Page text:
FBI used spying malware to track down terror suspect

Court documents related to a recent FBI investigation have revealed that the agency has been permitted to try to compromise with spying malware the computer of a potential terrorist in order to discover his identity and location, The Washington Post reports.

The suspect called himself Mo, and has repeatedly threatened to set up bombs in a number of public facilities across the US. The threats came via email, video chat, and Google Voice (Internet-based phone service), but Mo used a virtual proxy to prevent the agents to discover details about his computer and IP address.

Going by the information he revealed about himself, the photos he sent, and the information he entered when registering webmail accounts, the agents believed that he was a 27-year-old Iranian male living in Tehran, but they didn’t know for sure. They feared that he could be in the US and, therefore, physically able to execute the attacks.

Defeated by the precautions he took to remain anonymous online, the FBI decided to petition a court for permission to use a piece of malware they have in their arsenal, which would harvest the wanted information and the contents of the suspect’s computer and, hopefully, reveal his identity.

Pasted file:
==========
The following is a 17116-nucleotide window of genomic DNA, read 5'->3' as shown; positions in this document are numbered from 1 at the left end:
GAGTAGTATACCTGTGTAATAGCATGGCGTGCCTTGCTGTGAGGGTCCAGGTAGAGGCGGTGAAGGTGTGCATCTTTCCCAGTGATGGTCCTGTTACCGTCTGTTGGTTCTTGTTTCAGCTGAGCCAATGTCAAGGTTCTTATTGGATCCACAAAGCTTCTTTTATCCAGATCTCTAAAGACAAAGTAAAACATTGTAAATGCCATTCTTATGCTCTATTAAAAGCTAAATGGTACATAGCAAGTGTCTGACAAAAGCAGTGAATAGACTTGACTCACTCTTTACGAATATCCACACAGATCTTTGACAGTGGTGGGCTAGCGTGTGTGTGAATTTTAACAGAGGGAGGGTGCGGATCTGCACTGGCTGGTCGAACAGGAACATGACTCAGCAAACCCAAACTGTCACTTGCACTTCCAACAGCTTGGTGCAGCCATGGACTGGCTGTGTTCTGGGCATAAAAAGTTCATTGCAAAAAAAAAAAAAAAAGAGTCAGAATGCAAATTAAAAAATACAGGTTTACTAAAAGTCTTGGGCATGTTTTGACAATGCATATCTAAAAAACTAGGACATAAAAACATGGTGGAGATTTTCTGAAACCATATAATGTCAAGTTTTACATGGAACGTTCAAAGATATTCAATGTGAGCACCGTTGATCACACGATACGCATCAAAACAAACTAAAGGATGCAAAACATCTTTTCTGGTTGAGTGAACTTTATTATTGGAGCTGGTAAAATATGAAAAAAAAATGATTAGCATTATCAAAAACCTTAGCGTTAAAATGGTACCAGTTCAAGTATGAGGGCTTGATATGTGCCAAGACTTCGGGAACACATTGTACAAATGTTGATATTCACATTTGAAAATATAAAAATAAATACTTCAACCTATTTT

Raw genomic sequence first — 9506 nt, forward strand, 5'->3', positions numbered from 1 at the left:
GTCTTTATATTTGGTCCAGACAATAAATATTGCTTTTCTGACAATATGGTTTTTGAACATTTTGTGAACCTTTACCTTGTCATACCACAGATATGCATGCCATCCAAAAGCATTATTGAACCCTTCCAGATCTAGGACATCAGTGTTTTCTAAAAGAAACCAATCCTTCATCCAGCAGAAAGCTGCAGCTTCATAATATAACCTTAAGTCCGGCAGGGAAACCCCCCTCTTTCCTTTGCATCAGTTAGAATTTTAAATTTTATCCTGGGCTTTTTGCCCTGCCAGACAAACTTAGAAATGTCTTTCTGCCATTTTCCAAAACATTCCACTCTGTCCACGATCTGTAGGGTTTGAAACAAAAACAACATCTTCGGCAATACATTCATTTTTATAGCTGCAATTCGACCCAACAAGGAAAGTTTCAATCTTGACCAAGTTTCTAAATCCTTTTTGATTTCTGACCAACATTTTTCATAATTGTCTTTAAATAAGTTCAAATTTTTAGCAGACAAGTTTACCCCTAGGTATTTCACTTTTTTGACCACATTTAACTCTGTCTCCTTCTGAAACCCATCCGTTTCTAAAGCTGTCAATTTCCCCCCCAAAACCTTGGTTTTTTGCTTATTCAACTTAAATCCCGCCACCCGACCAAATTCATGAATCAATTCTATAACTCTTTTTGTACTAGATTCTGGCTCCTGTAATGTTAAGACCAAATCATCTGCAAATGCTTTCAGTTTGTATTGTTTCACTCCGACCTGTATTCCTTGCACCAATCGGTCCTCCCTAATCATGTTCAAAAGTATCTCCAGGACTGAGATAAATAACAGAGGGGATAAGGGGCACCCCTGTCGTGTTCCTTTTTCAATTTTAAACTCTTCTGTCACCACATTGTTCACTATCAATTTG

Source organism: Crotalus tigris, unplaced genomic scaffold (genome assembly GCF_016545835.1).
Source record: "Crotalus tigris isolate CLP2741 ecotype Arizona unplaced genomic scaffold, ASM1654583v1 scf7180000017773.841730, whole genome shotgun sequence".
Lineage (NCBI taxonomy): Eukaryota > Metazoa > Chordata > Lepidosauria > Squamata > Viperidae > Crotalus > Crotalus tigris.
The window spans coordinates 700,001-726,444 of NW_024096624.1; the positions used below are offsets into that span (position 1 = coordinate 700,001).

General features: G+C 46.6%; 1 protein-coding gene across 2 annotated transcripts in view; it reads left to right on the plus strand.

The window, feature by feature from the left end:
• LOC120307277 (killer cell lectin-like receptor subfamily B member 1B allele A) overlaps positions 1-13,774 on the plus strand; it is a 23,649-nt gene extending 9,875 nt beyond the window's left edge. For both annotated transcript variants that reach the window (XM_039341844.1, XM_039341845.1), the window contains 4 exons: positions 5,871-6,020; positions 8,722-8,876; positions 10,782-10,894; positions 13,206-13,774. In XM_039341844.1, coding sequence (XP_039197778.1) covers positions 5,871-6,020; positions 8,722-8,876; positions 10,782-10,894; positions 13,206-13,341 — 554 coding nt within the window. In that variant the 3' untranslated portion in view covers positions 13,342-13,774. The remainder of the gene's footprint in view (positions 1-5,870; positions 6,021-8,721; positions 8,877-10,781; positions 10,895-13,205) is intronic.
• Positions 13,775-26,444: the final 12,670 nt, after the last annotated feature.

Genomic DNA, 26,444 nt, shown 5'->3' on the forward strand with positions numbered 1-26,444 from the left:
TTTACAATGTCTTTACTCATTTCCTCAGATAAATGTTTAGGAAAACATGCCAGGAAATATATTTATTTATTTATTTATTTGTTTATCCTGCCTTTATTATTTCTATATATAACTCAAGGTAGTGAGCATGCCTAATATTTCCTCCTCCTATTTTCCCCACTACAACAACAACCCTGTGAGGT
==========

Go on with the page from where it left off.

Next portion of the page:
The judge approved their request, allowing them to use an “Internet web link” that would result in the download of the malware once the suspect opened his Yahoo email account – apparently without any interaction on his part. Yahoo said they had no knowledge of the attack, and that they haven’t participated in any was in it.

According to a note submitted to the court by an agent, the “attack” was partially successful – the malware didn’t download, but they managed to get two IP addresses that confirmed the suspect was in Tehran.

Previous court appeals of a similar sort in two different cases were once approved and once denied (for being too intrusive).

It seems obvious that the FBI is using this type of attacks very sparingly, but there is no denying that the issue deserves attention and should be discussed publicly, especially as the US Congress has yet to remark on it or approve legislation that would allow it.

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